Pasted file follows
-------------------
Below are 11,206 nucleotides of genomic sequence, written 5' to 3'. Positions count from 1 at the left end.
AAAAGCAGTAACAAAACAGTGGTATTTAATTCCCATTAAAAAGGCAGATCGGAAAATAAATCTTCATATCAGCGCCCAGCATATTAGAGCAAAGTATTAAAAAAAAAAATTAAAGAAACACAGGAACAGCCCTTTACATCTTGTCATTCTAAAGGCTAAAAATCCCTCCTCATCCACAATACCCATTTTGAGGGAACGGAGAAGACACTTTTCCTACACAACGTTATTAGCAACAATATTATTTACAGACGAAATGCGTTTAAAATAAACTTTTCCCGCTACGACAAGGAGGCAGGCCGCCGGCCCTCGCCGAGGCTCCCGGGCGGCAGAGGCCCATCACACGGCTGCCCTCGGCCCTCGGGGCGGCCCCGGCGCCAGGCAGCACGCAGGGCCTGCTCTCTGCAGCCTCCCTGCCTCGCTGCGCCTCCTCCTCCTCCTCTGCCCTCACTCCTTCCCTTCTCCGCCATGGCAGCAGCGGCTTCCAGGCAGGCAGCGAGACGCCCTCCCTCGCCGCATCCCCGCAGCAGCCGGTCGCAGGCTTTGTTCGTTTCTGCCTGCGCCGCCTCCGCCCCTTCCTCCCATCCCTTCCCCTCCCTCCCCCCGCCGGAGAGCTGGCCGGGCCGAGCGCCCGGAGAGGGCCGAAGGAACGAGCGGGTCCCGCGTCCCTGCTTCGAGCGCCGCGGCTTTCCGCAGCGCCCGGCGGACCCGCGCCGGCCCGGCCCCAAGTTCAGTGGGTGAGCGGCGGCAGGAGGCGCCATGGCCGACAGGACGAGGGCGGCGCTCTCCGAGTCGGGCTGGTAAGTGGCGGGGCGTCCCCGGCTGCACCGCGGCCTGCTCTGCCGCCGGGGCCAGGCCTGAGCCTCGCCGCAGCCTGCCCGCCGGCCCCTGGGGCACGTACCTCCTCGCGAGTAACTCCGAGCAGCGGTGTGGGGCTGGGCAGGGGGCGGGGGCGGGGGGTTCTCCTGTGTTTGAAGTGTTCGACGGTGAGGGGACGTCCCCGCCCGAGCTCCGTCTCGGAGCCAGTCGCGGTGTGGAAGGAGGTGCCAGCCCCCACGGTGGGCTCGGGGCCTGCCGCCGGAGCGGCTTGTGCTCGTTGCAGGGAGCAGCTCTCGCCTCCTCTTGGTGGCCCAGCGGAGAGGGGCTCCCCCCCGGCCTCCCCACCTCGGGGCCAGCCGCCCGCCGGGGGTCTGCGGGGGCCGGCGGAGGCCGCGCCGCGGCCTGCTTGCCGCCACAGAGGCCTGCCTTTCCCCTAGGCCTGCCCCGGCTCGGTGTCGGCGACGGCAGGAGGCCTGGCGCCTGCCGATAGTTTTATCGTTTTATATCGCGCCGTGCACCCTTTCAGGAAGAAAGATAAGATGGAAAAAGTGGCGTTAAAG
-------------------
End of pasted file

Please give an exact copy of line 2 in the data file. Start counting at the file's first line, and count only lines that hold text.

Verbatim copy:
AAAAGCAGTAACAAAACAGTGGTATTTAATTCCCATTAAAAAGGCAGATCGGAAAATAAATCTTCATATCAGCGCCCAGCATATTAGAGCAAAGTATTAAAAAAAAAAATTAAAGAAACACAGGAACAGCCCTTTACATCTTGTCATTCTAAAGGCTAAAAATCCCTCCTCATCCACAATACCCATTTTGAGGGAACGGAGAAGACACTTTTCCTACACAACGTTATTAGCAACAATATTATTTACAGACGAAATGCGTTTAAAATAAACTTTTCCCGCTACGACAAGGAGGCAGGCCGCCGGCCCTCGCCGAGGCTCCCGGGCGGCAGAGGCCCATCACACGGCTGCCCTCGGCCCTCGGGGCGGCCCCGGCGCCAGGCAGCACGCAGGGCCTGCTCTCTGCAGCCTCCCTGCCTCGCTGCGCCTCCTCCTCCTCCTCTGCCCTCACTCCTTCCCTTCTCCGCCATGGCAGCAGCGGCTTCCAGGCAGGCAGCGAGACGCCCTCCCTCGCCGCATCCCCGCAGCAGCCGGTCGCAGGCTTTGTTCGTTTCTGCCTGCGCCGCCTCCGCCCCTTCCTCCCATCCCTTCCCCTCCCTCCCCCCGCCGGAGAGCTGGCCGGGCCGAGCGCCCGGAGAGGGCCGAAGGAACGAGCGGGTCCCGCGTCCCTGCTTCGAGCGCCGCGGCTTTCCGCAGCGCCCGGCGGACCCGCGCCGGCCCGGCCCCAAGTTCAGTGGGTGAGCGGCGGCAGGAGGCGCCATGGCCGACAGGACGAGGGCGGCGCTCTCCGAGTCGGGCTGGTAAGTGGCGGGGCGTCCCCGGCTGCACCGCGGCCTGCTCTGCCGCCGGGGCCAGGCCTGAGCCTCGCCGCAGCCTGCCCGCCGGCCCCTGGGGCACGTACCTCCTCGCGAGTAACTCCGAGCAGCGGTGTGGGGCTGGGCAGGGGGCGGGGGCGGGGGGTTCTCCTGTGTTTGAAGTGTTCGACGGTGAGGGGACGTCCCCGCCCGAGCTCCGTCTCGGAGCCAGTCGCGGTGTGGAAGGAGGTGCCAGCCCCCACGGTGGGCTCGGGGCCTGCCGCCGGAGCGGCTTGTGCTCGTTGCAGGGAGCAGCTCTCGCCTCCTCTTGGTGGCCCAGCGGAGAGGGGCTCCCCCCCGGCCTCCCCACCTCGGGGCCAGCCGCCCGCCGGGGGTCTGCGGGGGCCGGCGGAGGCCGCGCCGCGGCCTGCTTGCCGCCACAGAGGCCTGCCTTTCCCCTAGGCCTGCCCCGGCTCGGTGTCGGCGACGGCAGGAGGCCTGGCGCCTGCCGATAGTTTTATCGTTTTATATCGCGCCGTGCACCCTTTCAGGAAGAAAGATAAGATGGAAAAAGTGGCGTTAAAG